Fairness Dilemma:When Should Past Misdeeds Affect Present Trust?

The Shirley Sherrod case raises a broader ethical question that surfaces frequently, both in current events and in private life. When, if ever, is it fair to lower one’s opinion and level of trust in an individual’s character based on events that occurred long ago?

In Sherrod’s case, an twenty-four year old incident she cited in a speech before the N.A.A.C.P. as a lesson in how not to behave got her fired from her job at the U.S.D.A., condemned by the N.A.A.C.P., and called a racist by conservative news commentators. This is an easy call: her instance of racial anger and bias should not be held against her for several reasons:

  • The event occurred over two decades ago. It is unreasonable to assume that people cannot adopt new attitudes, principles and patterns of conduct after many years of experience.
  • She related the incident herself, using her own misconduct as a cautionary tale for others. This creates a reasonable assumption that she rejects her past conduct, and is willing to have others judge it harshly.
  • Absent evidence of any more recent conduct that mirrors that of the incident, there should be a presumption that her current conduct, not her conduct of two decades ago, is the more accurate measure of her character.

Still, it is difficult to state a rule that should govern in all such situations. Should some kinds of conduct cause a diminishment of trust and regard even if they are far removed from the present? Whether or not they should, it is certainly undeniable that when the past conduct is serious, unusual, and seems to directly contradict the character and principles an individual is currently trying to project, it will create distrust. If it is serious and unusual enough, it should create distrust.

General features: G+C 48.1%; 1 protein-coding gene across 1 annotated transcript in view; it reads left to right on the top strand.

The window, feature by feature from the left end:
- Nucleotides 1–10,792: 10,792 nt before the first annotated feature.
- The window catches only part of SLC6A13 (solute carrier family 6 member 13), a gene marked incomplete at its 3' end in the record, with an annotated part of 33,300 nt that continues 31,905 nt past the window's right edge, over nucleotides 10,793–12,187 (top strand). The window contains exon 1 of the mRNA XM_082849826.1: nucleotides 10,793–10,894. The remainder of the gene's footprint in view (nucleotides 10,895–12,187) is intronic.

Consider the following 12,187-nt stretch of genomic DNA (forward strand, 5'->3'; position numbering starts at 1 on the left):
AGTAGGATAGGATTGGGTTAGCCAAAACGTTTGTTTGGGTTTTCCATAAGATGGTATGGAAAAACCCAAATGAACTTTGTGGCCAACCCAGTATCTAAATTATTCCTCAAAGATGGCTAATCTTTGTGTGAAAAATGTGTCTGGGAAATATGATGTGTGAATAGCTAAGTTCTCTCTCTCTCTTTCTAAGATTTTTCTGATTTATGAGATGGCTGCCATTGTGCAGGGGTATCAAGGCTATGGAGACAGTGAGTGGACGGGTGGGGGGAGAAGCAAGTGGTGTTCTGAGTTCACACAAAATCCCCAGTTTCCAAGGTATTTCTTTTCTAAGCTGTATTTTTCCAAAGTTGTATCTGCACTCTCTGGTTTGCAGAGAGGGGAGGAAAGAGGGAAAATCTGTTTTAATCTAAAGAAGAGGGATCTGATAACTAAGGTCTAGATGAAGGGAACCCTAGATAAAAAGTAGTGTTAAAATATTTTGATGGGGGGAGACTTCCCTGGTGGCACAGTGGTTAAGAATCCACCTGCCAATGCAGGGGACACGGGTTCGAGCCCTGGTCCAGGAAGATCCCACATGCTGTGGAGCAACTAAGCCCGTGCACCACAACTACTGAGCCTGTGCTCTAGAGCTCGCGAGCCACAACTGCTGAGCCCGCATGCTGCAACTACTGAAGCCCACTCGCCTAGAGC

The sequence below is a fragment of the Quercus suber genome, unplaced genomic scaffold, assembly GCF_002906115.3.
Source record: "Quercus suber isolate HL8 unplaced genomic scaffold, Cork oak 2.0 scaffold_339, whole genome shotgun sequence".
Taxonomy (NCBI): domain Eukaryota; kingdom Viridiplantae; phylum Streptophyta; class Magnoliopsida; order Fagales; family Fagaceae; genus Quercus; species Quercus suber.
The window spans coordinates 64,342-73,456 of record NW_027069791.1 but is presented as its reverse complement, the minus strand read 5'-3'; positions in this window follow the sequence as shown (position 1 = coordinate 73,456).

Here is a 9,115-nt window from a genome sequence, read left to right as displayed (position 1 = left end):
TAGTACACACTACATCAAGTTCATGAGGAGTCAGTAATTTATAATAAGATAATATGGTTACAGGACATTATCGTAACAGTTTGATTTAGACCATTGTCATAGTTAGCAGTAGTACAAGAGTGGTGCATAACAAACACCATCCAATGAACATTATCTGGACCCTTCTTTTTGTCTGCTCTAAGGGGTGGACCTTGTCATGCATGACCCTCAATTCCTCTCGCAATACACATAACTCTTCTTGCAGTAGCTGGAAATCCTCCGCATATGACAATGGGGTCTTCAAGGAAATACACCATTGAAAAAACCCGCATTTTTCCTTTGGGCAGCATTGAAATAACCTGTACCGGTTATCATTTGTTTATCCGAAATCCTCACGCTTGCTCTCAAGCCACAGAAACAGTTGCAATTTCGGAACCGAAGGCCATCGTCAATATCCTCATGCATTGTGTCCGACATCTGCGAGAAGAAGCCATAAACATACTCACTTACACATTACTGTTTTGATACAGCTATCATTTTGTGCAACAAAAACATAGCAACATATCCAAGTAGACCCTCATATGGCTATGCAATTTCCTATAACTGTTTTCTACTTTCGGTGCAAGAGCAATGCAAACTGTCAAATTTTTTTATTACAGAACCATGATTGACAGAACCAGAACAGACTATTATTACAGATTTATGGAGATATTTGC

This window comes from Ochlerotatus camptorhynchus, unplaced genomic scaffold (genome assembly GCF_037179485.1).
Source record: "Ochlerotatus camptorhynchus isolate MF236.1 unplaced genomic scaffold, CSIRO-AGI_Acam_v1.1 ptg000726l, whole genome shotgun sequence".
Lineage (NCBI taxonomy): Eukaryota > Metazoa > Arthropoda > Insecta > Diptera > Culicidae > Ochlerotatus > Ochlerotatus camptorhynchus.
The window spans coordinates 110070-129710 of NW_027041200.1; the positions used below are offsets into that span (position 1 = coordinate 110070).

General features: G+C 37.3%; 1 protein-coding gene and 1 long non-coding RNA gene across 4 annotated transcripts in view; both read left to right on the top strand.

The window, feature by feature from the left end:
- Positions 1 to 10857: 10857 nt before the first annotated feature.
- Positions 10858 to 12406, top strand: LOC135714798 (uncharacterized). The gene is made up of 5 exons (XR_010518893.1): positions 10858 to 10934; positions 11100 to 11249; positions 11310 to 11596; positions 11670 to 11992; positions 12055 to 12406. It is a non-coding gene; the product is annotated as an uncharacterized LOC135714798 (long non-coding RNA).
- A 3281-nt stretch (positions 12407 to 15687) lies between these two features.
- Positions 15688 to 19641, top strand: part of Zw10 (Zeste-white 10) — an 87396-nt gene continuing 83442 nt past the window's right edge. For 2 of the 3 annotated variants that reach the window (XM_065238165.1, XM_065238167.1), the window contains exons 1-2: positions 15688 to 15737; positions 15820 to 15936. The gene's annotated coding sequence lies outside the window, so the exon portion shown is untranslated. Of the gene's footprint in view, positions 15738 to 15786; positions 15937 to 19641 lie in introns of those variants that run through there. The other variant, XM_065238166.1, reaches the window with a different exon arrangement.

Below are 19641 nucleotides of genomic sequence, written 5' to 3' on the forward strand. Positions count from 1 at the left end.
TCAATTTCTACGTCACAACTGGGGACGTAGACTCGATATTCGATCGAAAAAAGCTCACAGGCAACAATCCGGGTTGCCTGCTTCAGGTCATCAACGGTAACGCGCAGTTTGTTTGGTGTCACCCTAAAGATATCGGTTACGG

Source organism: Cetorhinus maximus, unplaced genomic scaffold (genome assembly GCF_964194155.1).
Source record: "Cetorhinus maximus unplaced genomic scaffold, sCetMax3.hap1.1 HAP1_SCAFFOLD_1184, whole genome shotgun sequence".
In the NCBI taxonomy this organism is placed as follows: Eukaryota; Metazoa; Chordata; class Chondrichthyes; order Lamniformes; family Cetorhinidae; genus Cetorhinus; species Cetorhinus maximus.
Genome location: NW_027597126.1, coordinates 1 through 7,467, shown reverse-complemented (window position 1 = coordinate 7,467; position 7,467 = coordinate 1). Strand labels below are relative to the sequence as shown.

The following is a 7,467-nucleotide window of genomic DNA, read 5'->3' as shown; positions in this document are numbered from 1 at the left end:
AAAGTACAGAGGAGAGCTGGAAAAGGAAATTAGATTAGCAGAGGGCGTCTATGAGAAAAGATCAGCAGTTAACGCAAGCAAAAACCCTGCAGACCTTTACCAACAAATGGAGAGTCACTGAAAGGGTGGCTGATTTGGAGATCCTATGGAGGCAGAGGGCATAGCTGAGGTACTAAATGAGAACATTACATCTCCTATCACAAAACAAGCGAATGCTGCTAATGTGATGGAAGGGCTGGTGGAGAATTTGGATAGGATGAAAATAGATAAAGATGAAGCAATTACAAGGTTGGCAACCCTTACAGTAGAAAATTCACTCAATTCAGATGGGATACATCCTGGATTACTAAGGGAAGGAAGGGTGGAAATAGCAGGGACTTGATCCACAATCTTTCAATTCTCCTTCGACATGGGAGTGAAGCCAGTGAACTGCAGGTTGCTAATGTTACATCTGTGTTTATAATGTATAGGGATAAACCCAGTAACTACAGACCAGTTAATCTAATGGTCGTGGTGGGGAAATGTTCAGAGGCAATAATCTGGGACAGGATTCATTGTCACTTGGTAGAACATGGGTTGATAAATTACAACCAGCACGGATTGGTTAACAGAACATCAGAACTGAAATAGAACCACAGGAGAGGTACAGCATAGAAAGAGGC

For example, an executive director of an anti-child abuse organization will not be able to continue at his job if the wake of a disclosure that he sexually abused a minor many years ago, nor should he. His behavior was unusual and particularly difficult to reconcile with someone in his current position. If there are qualified executives without a history of abusing children, there is no reason to have someone with such a history run an anti-child abuse organization no matter what his other virtues and accomplishments in the intervening years. Similarly, an expert witness who had been convicted of perjury decades ago is still going to be accorded less reliability in a trial than a witness without a history of lying under oath. The proper weight to be given to the unethical acts far in the past was a prominent controversy in the careers of  the two recently deceased Democratic Senators. Robert Byrd was an official with the Ku Klux Klan; Ted Kennedy negligently caused the death of a young woman, and used his influence and money to cover it up. Was it fair for these past acts to lessen the admiration and trust some citizens had in these lions of the Senate?